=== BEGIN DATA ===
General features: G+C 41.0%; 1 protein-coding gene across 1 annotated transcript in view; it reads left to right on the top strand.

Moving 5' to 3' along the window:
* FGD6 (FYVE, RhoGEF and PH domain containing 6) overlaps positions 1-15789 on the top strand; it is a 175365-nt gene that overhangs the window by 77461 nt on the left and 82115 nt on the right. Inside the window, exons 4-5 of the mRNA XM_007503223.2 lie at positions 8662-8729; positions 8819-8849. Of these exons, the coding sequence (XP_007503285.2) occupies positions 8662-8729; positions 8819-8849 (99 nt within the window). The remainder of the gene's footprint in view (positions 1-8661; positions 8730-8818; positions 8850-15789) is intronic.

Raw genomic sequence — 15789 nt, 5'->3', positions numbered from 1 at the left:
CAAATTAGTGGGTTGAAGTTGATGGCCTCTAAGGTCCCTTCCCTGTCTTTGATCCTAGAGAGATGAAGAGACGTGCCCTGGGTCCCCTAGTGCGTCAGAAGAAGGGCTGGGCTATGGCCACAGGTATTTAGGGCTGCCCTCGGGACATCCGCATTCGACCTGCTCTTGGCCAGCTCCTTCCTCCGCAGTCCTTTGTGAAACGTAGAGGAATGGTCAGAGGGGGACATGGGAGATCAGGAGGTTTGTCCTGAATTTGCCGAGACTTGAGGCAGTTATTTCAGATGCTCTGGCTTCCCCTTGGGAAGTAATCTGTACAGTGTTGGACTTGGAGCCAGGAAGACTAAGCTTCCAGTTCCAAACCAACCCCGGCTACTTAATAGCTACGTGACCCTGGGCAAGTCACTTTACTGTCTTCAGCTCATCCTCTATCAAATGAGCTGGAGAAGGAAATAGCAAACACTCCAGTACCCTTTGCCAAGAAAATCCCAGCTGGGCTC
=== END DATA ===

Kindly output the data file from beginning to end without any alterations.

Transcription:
General features: G+C 41.0%; 1 protein-coding gene across 1 annotated transcript in view; it reads left to right on the top strand.

Moving 5' to 3' along the window:
* FGD6 (FYVE, RhoGEF and PH domain containing 6) overlaps positions 1-15789 on the top strand; it is a 175365-nt gene that overhangs the window by 77461 nt on the left and 82115 nt on the right. Inside the window, exons 4-5 of the mRNA XM_007503223.2 lie at positions 8662-8729; positions 8819-8849. Of these exons, the coding sequence (XP_007503285.2) occupies positions 8662-8729; positions 8819-8849 (99 nt within the window). The remainder of the gene's footprint in view (positions 1-8661; positions 8730-8818; positions 8850-15789) is intronic.

Raw genomic sequence — 15789 nt, 5'->3', positions numbered from 1 at the left:
CAAATTAGTGGGTTGAAGTTGATGGCCTCTAAGGTCCCTTCCCTGTCTTTGATCCTAGAGAGATGAAGAGACGTGCCCTGGGTCCCCTAGTGCGTCAGAAGAAGGGCTGGGCTATGGCCACAGGTATTTAGGGCTGCCCTCGGGACATCCGCATTCGACCTGCTCTTGGCCAGCTCCTTCCTCCGCAGTCCTTTGTGAAACGTAGAGGAATGGTCAGAGGGGGACATGGGAGATCAGGAGGTTTGTCCTGAATTTGCCGAGACTTGAGGCAGTTATTTCAGATGCTCTGGCTTCCCCTTGGGAAGTAATCTGTACAGTGTTGGACTTGGAGCCAGGAAGACTAAGCTTCCAGTTCCAAACCAACCCCGGCTACTTAATAGCTACGTGACCCTGGGCAAGTCACTTTACTGTCTTCAGCTCATCCTCTATCAAATGAGCTGGAGAAGGAAATAGCAAACACTCCAGTACCCTTTGCCAAGAAAATCCCAGCTGGGCTC